Compliance up in the air?
Paul Sheridan and Verity Kidd of Cameron McKenna offer an initial aid to navigating the legislative landscape of air pollution.
Under the United Nations Framework Convention on Climate Change (1992) and the Kyoto Protocol to the Convention (1997), the European Union is committed to reducing greenhouse gas emissions by 8% from 1990 levels by the period 2008 to 2012. The fifth Conference of the Parties (CoP-5) was held in Bonn between 25 October and 5 November 1999 where it was hoped to reach further agreement on rules, guidelines and mechanisms for the operation of the Kyoto commitments, including flexible mechanisms such as emissions trading. A timetable was agreed upon for completing the outstanding details of the Protocol by the next Conference (CoP-6) set for November 2000.
The Montreal Protocol (1987) on substances that deplete the ozone layer led to commitments by the European Union to reduce, phase-out and ban the use of CFCs, HCFCs and methylbromide, subject to certain use exemptions. The most important piece of EU legislation currently in place in this regard is Council Regulation 3093/94 on Substances that Deplete the Ozone Layer. Proposals to replace Regulation 3093/94 reached a Common Position in February 1999 and are currently being reviewed in Parliament.
A directive on national emission limits for certain atmospheric pollutants has been proposed as a follow-up to the Acidification Strategy. Acidification, tropospheric ozone and soil eutrophication are inter-related problems caused by emissions of sulphur dioxide, nitrogen oxide, volatile organic compounds and ammonia, and the proposed directive sets national ceilings for each Member State to be achieved by 2010, using 1990 levels as a baseline. A new Protocol to the United Nations Economic Commission for Europe Convention on Long-range Transboundary Air Pollution (1979), agreed upon in September 1999, lays down emission ceilings for the same substances. Although the proposed directive would not need to be identical to the Protocol, it would need to be compatible.
The European Union Directive 96/61/EC on integrated pollution prevention and control (IPPC) was required to be implemented into national legislation by 31 October 1999. New installations, i.e. those covered by the new regime coming into operation after 31 October 1999, require a permit to operate, with existing installations already in operation to be phased in over a seven year period. The permit will place limits on emissions to air and other environmental media and will stipulate that all appropriate preventative measures be taken regarding pollution through the use of "Best Available Techniques".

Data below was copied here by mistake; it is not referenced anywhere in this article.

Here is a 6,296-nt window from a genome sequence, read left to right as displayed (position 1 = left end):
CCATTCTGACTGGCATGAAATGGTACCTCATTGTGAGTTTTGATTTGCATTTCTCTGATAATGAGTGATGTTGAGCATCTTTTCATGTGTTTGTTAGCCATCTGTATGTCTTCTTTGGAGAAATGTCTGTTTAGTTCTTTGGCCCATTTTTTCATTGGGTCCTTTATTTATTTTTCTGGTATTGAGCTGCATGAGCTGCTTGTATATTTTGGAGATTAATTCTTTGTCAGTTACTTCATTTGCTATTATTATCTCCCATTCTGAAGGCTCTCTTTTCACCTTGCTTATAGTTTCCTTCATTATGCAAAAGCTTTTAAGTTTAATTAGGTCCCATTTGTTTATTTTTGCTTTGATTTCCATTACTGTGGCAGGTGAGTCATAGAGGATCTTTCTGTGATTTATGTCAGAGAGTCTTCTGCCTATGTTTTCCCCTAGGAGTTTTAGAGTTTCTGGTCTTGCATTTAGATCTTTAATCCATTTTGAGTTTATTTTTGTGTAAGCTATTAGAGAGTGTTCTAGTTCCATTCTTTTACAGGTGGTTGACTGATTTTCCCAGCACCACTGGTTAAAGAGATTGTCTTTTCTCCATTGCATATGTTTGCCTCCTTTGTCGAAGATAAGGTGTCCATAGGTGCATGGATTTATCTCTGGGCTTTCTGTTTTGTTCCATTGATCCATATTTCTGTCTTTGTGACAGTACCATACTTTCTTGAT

IPPC will be implemented in the UK via the new Pollution Prevention and Control Act 1999, a Framework Act requiring implementing regulations which are still under consultation. The new integrated pollution prevention and control regime will, to a certain extent, replace the existing IPC and LAAPC regime. The Act also requires the Secretary of State to issue statutory guidance on the new regime for all industry sectors, to include details of air pollution prevention measures. This guidance is still being prepared by the Environment Agency.
Directive 99/13/EC on the limitation of emissions of volatile organic compounds due to the use of organic solvents in certain activities and installations was adopted on 11 March 1999. The legislation aims to reduce emissions of organic solvents by 50% by 2010 and Member States have two years to transpose the legislation into national legal systems.
A directive aimed at reducing VOC emissions from paint is currently being proposed with national emissions ceilings under discussion.
Air Quality Strategy
Directive 96/62/EC on ambient air quality assessment and management, together with its daughter directives, will be implemented in the UK through the National Air Quality Strategy. The first National Air Quality Strategy was introduced in the UK in March 1997. In January 1999, the DETR consulted on proposals to amend the Strategy and a revised version was published for further review in August 1999. The Strategy sets objectives for eight main air pollutants to protect health: benzene, 1,3-butadiene, carbon monoxide, lead, nitrogen dioxide, ozone, particulates and sulphur dioxide. The draft Strategy has more stringent limits for all pollutants than the European directives, although the limits proposed for particulates have been relaxed and are now the same as the air quality daughter directive 99/30/EC.
Under Local Air Quality Management, local authorities will work towards achieving the objectives prescribed by regulation for seven of the pollutants, excluding ozone which is affected by transboundary pollutants. The objectives of the Air Quality Strategy will also be reflected in permit conditions under the new integrated pollution prevention and control regime.